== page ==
Digestive Diseases and Sciences

, Volume 52, Issue 11, pp 2999–3004

Fructose Malabsorption May Be Gender Dependent and Fails to Show Compensation by Colonic Adaptation

Authors

    • Division of Gastroenterology, Department of Medicine, Sir Mortimer B. Davis Jewish General HospitalMcGill University
    • Division of Gastroenterology, Department of Medicine, Sir Mortimer B Davis Jewish General HospitalMcGill University School of Medicine
  • Paula Malolepszy
    • Division of Gastroenterology, Department of Medicine, Sir Mortimer B. Davis Jewish General HospitalMcGill University
  • Samara Yesovitch
    • Division of Gastroenterology, Department of Medicine, Sir Mortimer B. Davis Jewish General HospitalMcGill University
  • Christina Vinokuroff
    • Department of Dietetics, Sir Mortimer B. Davis Jewish General HospitalMcGill University
  • Usha Nathwani
    • Department of Dietetics, Sir Mortimer B. Davis Jewish General HospitalMcGill University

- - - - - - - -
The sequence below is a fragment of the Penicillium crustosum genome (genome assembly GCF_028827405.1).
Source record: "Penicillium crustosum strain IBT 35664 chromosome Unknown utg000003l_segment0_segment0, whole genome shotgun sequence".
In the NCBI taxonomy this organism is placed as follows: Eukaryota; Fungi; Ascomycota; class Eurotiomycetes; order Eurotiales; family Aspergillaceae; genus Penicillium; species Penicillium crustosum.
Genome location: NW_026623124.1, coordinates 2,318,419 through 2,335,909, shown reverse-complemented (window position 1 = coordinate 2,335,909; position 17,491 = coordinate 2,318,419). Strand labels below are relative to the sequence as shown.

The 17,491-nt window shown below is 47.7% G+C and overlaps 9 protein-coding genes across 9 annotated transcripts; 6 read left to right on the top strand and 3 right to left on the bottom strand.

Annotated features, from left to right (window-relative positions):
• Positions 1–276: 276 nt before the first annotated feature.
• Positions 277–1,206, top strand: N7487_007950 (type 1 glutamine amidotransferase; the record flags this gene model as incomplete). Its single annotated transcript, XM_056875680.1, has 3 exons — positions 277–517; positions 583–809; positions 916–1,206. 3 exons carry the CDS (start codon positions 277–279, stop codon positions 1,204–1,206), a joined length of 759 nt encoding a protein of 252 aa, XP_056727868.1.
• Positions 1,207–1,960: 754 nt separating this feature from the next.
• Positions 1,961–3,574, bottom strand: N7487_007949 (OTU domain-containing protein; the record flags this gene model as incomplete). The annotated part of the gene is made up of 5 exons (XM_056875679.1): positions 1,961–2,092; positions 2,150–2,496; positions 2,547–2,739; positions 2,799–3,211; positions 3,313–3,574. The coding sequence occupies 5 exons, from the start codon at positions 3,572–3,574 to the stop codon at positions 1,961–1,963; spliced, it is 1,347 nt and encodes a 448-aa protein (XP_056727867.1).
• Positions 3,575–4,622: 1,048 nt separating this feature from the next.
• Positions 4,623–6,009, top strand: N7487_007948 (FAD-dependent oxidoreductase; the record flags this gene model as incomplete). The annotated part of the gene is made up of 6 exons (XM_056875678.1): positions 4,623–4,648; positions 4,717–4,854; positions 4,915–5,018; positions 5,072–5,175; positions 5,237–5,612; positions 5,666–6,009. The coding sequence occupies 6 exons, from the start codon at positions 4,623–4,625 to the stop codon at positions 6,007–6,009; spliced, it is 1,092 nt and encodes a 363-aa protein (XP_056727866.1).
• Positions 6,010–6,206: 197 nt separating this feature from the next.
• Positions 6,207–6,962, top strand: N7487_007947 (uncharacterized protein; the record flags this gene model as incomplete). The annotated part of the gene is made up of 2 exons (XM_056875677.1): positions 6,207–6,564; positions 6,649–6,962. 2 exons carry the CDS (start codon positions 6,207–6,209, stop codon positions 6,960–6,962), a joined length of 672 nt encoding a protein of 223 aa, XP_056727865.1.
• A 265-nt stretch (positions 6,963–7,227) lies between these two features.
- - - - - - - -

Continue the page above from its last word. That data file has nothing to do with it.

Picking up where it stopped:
• Albert Cohen
    • Division of Gastroenterology, Department of Medicine, Sir Mortimer B. Davis Jewish General HospitalMcGill University
  • Xiaoqing Xue
    • Department of Emergency Medicine, Sir Mortimer B. Davis Jewish General HospitalMcGill University
Original Paper

DOI: 10.1007/s10620-006-9652-9

Cite this article as:
Szilagyi, A., Malolepszy, P., Yesovitch, S. et al. Dig Dis Sci (2007) 52: 2999. doi:10.1007/s10620-006-9652-9

Abstract

Fructose malabsorption is linked to gastrointestinal and other unusual symptoms. Polymers of fructose are also recognized prebiotics. While some prebiotics can self-adapt when consumed regularly (resulting in decreased breath hydrogen and symptoms), we wondered whether self-adaptation occurs with basic fructose. We evaluated 90 subjects (61 females). Each completed a diet questionnaire and underwent a fructose challenge. Breath hydrogen and quantified symptom scores were recorded. Group comparisons for sum of breath hydrogen and total symptom scores were evaluated with the Mann-Whitney U test. Spearman’s correlation coefficient and χ2 or Fisher’s exact test were used as appropriate. Malabsorption occurred in 29 patients (32.2%) and low-grade symptoms without malabsorption in 30 (33%). Women complained of symptoms more frequently (p = 0.04) and exhibited more fructose malabsorption (p = 0.0527). Breath hydrogen correlated with symptoms (r = 0.516, p = 0.0037). Adaptation with increasing pretest fructose intake was absent. We conclude that gender may influence fructose malabsorption and there is no adaptation to regular consumption.

Keywords

FructoseMalabsorptionGenderAdaptation

Copyright information

© Springer Science+Business Media, LLC 2006